authentic pizzas to original pasta and much much more.

Coming Soon!

If you wish to further your adventures in Italy, whether for the first time, a return to where you have been before or the wish for a new journey of discovery, then with the help and guidance of Mutina, soon you will be able to choose your location with confidence. The Mutina team will help you plan your vacation with their specialist knowledge of the best and most authentic places to stay; a relaxing spa holiday perhaps; or if you want develop new cookery skills of regional Italian cuisine or maybe learn how to create the local types of pasta; not forgetting of course trips to surrounding vineyards. This is a new and exciting initiative planned by Mutina and Italians call it ‘Tour Enogastronomico’. So keep in touch with us at Nosh and you can follow the progress of this next Mutina episode - A True Taste of Italy! Mutina Address: 76 London Road Cheltenham GL52 6EQ Tel: 01242 255816 Email: Web: www.taliansuper market.

NOSH - Volume 1 ~ Issue 1


Traditional Ragú alla Bolognese

By Jessica Iubini-Hampton at Mutina The earliest documented recipe for a meat-based sauce or ragú served with pasta was created by Pellegrino Artusi, a writer, banker and all round businessman in 1891in Imola near Bologna, where he spent some considerable time. He characterised the sauce as Bolognese - ‘of Bologna’! published in 1891 and it was always served with a broader style pasta known as ‘horse’s teeth’ - now of course the traditional pasta is tagliatelle! The sauce initially used fillets of veal with also pancetta, butter, onion, and carrot. The meats and vegetables were to be finely minced, cooked with butter until the meats browned, then covered and cooked with broth. Artusi stated that the taste could be made” even more pleasant by adding small pieces of dried mushroom, a few slices of truffle or chicken liver cooked with the meat and diced. As a final touch, he also suggested adding half a glass of cream to the sauce when it was completely cooked to provide a smoother finish and then served with flakes of the finest Parmigiano Cheese. Jessica from Mutina in Cheltenham has a completely authentic and traditional family recipe for handed down from her grandmother and not only has she has very kindly shared it with us here at Nosh, Jessica wants you at home to create your own. • We will have a cook off sometime soon - so keep a look out for all the details in our Christmas issue!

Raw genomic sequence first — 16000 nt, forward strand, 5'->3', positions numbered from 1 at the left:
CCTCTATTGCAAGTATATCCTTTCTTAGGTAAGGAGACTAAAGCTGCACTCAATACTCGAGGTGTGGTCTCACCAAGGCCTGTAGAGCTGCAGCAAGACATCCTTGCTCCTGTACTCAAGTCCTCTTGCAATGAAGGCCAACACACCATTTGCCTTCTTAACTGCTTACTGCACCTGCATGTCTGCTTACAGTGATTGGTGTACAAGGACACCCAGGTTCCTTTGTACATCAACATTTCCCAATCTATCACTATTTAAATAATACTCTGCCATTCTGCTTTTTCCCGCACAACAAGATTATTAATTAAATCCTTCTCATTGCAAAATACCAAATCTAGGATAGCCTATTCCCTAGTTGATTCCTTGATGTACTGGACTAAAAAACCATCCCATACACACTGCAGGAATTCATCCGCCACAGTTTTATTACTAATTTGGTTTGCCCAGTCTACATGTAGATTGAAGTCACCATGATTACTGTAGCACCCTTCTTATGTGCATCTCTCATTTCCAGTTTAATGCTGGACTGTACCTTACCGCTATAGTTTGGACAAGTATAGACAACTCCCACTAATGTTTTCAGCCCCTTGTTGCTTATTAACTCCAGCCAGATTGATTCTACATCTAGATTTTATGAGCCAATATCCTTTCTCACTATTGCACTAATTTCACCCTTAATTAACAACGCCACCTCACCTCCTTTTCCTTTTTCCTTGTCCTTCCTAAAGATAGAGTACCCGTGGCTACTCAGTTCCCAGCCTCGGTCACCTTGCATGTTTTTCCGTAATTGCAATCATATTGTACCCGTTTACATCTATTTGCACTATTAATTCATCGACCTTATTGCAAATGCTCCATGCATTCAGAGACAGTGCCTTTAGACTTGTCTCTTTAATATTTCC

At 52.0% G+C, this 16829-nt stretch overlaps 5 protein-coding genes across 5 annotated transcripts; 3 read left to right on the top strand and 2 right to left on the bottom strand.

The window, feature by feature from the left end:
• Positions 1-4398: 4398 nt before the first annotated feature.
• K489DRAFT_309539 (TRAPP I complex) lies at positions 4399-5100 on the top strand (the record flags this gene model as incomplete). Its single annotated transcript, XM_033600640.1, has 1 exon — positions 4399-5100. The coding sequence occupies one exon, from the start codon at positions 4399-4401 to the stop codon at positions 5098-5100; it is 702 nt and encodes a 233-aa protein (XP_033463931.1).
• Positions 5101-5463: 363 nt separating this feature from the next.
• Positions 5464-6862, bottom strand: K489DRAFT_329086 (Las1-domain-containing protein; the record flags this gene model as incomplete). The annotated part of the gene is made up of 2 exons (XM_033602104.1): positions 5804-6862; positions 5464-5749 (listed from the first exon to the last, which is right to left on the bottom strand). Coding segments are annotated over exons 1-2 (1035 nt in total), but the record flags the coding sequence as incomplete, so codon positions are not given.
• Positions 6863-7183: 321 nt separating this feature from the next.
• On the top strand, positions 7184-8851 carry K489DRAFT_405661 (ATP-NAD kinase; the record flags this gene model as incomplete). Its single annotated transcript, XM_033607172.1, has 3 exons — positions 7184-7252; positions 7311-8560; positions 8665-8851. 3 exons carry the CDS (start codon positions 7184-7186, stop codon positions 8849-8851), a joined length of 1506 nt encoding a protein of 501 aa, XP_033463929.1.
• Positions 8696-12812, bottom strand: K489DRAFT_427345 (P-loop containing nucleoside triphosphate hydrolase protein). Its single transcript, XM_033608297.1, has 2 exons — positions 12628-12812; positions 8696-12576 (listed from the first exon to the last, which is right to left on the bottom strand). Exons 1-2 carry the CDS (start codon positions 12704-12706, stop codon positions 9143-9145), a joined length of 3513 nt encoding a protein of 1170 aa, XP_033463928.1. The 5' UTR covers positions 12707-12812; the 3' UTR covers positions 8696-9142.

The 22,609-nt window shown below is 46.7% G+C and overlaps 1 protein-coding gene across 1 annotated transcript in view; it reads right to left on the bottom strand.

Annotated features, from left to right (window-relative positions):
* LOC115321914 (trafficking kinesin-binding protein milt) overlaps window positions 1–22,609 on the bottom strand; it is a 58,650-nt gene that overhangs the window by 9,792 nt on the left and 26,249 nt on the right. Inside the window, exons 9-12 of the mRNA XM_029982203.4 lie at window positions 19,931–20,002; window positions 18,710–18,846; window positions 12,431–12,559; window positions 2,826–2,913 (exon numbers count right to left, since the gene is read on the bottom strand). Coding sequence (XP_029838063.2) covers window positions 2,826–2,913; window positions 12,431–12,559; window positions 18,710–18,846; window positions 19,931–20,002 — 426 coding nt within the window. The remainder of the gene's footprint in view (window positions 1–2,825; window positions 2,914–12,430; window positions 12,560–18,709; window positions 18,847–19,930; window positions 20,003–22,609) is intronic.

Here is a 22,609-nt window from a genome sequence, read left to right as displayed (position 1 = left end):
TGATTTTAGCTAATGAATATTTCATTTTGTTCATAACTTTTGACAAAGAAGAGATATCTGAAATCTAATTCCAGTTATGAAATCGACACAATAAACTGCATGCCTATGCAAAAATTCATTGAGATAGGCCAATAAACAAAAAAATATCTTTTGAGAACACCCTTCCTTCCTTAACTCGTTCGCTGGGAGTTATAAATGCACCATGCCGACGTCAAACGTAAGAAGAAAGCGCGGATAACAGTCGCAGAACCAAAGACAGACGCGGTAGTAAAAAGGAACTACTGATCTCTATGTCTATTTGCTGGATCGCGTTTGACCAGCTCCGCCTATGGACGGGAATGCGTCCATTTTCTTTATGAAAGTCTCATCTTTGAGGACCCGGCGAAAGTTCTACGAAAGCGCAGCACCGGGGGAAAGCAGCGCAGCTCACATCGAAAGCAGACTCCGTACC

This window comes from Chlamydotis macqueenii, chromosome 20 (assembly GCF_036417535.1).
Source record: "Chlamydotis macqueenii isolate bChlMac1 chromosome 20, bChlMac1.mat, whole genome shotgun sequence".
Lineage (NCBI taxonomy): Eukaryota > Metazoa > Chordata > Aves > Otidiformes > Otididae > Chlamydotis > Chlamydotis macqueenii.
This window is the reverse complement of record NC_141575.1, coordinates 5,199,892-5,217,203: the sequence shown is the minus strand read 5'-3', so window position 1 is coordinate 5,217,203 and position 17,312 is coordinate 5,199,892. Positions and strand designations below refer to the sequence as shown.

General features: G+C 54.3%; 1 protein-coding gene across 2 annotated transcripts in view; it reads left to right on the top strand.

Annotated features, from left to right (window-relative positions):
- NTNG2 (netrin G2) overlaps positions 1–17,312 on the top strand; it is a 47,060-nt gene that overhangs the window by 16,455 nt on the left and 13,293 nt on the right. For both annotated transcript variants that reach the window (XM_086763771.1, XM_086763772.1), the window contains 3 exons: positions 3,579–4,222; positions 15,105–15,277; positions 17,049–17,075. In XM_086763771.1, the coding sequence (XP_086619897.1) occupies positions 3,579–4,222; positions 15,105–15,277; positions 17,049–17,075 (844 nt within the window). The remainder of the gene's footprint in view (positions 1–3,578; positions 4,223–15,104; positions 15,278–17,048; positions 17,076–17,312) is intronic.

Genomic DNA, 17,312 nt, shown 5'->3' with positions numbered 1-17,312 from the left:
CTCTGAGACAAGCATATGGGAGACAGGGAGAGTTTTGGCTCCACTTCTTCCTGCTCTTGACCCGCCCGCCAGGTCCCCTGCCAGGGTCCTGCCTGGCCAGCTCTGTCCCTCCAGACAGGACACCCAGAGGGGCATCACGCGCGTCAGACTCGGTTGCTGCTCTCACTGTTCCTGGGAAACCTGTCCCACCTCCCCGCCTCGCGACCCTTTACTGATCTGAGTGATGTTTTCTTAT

For 6 people you will need: 250gr pork mince 250gr beef mince 100gr pancetta Arrotolatan (available to buy in our store) 1 carrot 1 small onion 1 celery stick 3 tbs EVOO 50gr butter 1 glass of red wine 1 glass of whole milk 250ml broth 30gr tomato purée Salt and pepper to season Chop up very finely the celery, onion and carrot; add the oil and butter in a big and tall pan and once the butter has melted add the mix of veg. Chop the pancetta very finely (or ask at the Deli where you buy this) and add in the pan together with the pork and beef mince. Let the meat brown and then add the wine. Once the wine will have evaporated add salt and pepper to taste. Little by little add the broth as needed; dilute the tomato puré in some broth and add to the pan. Mix well and leave to cook for 30 minutes on medium heat. Keep adding broth and once that’s finished you can add the glass of milk and let cook for a further 5 minutes. The longer you leave your ragú to cook, the better it will taste. We cook it for 3 hours but it’s up to personal taste and choice. NOSH - Volume 1 ~ Issue 1